The right to counsel is an integral component of securing access to justice, and more critical when criminal law is involved. There are a few different ideas that are often rolled up together when we speak of this right: it refers to (i) a right of access to counsel, (ii) a right to be defended by the counsel of choice, and (iii) a right to effective assistance of counsel. All three of these aspects are affirmed by the Constitution of India, the Code of Criminal Procedure 1973 [Cr.P.C.], and the Legal Services Authority Act, 1987.
Article 39-A of the Constitution declares that providing free legal assistance to persons unable to afford counsel is a Directive Principle of State Policy. The Legal Services Authority Act, 1987 enforces this mandate, and Section 12 provides that the following persons shall be entitled to free legal services:
(a) A member of a Scheduled Caste or Scheduled Tribe.
(b) A victim of trafficking in human beings or beggar as referred to in Article 23 of the Constitution.
(c) A woman or a child.
(d) A mentally ill or otherwise disabled person.
(e) A person under circumstances of undeserved want such as being a victim of a mass disaster, ethnic violence, caste atrocity, flood, drought, earthquake or industrial disaster or
(f) An industrial workman or
(g) In custody, including custody in a protective home within the meaning of clause (g) of Section 2 of the Immoral Traffic (Prevention) Act, 1956 (104 of 1956); or in a juvenile home within the meaning of clause (j) of Section 2 of the Juvenile Justice Act, 1986 (53 of 1986); or in a psychiatric hospital or psychiatric nursing home within the meaning of clause (g) of Section 2 of the Mental Health Act, 1987 (14 of 1987) or
(h) In receipt of annual income less than rupees nine thousand or such other higher amount as may be prescribed by the State Government, if the case is before a court other than the Supreme Court, and less than rupees twelve thousand or such other higher amount as may be prescribed by the Central Government, if the case is before the Supreme Court. (g) in custody, including custody in a protective home within the meaning of clause (g) of Section 2 of the Immoral Traffic (Prevention) Act, 1956 (104 of 1956); or in a juvenile home within the meaning of clause (j) of Section 2 of the Juvenile Justice Act, 1986 (53 of 1986); or in a psychiatric hospital or psychiatric nursing home within the meaning of clause (g) of Section 2 of the Mental Health Act, 1987 (14 of 1987); or (h) in receipt of annual income less than rupees nine thousand or such other higher amount as may be prescribed by the State Government, if the case is before a court other than the Supreme Court, and less than rupees twelve thousand or such other higher amount as may be prescribed by the Central Government, if the case is before the Supreme Court.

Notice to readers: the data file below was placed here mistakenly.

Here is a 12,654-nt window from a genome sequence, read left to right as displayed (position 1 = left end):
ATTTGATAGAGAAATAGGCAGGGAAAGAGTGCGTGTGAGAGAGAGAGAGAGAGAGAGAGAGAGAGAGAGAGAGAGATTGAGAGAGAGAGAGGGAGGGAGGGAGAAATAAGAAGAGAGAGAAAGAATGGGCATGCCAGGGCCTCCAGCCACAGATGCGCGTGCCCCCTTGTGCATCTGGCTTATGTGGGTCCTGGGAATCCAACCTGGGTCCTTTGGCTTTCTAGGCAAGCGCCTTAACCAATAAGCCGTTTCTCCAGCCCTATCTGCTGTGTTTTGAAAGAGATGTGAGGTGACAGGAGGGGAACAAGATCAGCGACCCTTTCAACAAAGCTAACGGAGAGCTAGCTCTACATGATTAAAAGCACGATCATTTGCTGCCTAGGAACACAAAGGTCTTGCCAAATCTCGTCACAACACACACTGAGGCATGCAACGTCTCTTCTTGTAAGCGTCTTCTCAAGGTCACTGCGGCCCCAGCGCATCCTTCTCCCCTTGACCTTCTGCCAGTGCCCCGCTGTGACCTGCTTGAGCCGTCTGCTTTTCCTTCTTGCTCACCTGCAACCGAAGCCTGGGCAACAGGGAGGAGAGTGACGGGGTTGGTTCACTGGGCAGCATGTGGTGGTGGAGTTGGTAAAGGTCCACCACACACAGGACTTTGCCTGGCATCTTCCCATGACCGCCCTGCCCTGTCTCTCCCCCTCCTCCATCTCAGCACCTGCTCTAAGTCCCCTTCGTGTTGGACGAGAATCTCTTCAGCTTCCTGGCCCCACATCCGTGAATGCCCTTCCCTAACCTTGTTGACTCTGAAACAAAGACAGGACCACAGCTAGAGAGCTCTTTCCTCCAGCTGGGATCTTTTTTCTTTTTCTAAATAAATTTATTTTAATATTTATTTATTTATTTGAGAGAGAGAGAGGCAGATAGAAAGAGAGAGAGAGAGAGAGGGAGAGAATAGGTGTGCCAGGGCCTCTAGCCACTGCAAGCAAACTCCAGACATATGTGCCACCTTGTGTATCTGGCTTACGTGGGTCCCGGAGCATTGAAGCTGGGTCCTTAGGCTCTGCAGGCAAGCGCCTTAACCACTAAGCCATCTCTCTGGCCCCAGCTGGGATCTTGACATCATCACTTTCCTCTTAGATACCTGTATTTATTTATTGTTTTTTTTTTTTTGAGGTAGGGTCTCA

For accused persons in criminal cases, Section 304(1) of the Cr.P.C. secureds a right of access to counsel in a Sessions Trial if it appears that the accused is without sufficient means to engage a lawyer. High Courts and State Governments are required to pass rules regulating this process, and Section 304(3) provides that State Governments could, by notification, extend this beneficial provision to cases beyond those prosecuted as Sessions Trials.
Beyond these categories, the Supreme Court in Delhi Domestic Working Women’s Forum v. Union of India & Ors., (1995) 1 SCC 14 [Supreme Court of India, 3 Judges] held that complainants in sexual assault cases had a right to be provided legal representation, at the stage of the police station itself. The Court directed that police officers had to approach a court to ensure that a competent lawyer was appointed, but clarified that waiting for a court’s approval was not necessary in every case.
Criminal trials are generally imagined as a process between the state and an accused, and victims have limited roles to play as witnesses or informants. In India, we find there are different standards depending on the kinds of cases.
In Sessions Triable Cases, prosecutors have exclusive rights to argue before court vide Section 225, and a victim’s counsel can only “assist” and act “under the directions” of prosecutors, and may submit written submissions at the stage arguments with prior permission from the Court [Sections 24(8) and Section 301(2), Cr.P.C.]. Recently, in Rekha Murarka [Crl. Appeal 1727/2019 decided on 20.11.2019 (Supreme Court of India, 2 Judge Bench)], the Supreme Court has said that this assistance can certainly go beyond merely filing written submissions, but it did not agree that the victim’s lawyer has a right to examine witnesses and make oral arguments.